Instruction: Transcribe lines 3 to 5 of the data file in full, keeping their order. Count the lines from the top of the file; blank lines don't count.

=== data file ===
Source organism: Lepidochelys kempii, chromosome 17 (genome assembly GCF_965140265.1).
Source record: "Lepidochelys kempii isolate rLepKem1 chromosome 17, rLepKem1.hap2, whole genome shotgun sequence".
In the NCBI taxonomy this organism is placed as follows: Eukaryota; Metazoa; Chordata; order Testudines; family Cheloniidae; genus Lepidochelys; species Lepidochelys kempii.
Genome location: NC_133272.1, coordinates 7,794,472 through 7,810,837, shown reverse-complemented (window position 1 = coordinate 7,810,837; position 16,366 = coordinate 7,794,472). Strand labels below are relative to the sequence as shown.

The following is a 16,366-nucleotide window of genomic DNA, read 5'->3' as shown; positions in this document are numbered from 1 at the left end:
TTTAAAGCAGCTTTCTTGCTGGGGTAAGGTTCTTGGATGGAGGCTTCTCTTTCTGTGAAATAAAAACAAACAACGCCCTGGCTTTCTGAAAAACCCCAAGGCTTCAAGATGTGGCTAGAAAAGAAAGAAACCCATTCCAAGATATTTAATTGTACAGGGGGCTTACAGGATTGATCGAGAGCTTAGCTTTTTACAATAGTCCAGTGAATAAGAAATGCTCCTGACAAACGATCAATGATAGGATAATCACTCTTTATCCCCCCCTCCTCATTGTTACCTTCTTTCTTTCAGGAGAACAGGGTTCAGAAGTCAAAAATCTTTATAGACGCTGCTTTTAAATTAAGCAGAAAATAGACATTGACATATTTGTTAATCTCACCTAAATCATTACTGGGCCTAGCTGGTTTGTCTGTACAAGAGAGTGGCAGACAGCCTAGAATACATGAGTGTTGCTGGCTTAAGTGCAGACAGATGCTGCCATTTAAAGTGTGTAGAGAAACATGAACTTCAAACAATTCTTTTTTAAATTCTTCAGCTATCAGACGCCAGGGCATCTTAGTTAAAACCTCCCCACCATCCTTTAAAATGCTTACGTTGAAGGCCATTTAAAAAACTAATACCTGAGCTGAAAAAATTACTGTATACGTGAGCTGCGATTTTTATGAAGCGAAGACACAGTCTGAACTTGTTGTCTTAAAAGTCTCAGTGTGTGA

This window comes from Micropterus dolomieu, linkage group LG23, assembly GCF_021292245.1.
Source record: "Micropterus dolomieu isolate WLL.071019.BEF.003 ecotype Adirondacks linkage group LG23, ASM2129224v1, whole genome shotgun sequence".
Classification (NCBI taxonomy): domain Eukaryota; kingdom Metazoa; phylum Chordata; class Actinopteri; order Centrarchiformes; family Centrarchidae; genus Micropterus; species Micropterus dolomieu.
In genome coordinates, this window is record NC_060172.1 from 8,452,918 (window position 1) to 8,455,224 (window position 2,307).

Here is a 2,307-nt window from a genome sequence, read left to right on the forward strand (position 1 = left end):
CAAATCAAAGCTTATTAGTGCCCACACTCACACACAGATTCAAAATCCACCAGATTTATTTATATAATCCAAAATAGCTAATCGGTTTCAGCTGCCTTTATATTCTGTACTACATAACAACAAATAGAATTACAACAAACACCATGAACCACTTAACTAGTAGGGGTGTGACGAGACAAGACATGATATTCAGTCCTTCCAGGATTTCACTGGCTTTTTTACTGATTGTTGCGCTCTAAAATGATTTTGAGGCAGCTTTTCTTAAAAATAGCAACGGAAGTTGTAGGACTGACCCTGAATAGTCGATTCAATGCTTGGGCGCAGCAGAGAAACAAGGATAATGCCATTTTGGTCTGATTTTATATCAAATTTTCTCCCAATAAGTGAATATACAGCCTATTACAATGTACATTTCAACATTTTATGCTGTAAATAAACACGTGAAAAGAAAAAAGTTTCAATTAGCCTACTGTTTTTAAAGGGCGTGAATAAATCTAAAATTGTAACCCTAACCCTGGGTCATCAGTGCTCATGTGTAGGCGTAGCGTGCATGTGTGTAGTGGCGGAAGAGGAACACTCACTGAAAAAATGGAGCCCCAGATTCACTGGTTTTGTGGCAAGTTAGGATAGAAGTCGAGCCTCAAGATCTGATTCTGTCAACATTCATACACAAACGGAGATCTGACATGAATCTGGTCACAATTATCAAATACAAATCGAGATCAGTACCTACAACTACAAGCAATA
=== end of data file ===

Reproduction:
In the NCBI taxonomy this organism is placed as follows: Eukaryota; Metazoa; Chordata; order Testudines; family Cheloniidae; genus Lepidochelys; species Lepidochelys kempii.
Genome location: NC_133272.1, coordinates 7,794,472 through 7,810,837, shown reverse-complemented (window position 1 = coordinate 7,810,837; position 16,366 = coordinate 7,794,472). Strand labels below are relative to the sequence as shown.

The following is a 16,366-nucleotide window of genomic DNA, read 5'->3' as shown; positions in this document are numbered from 1 at the left end: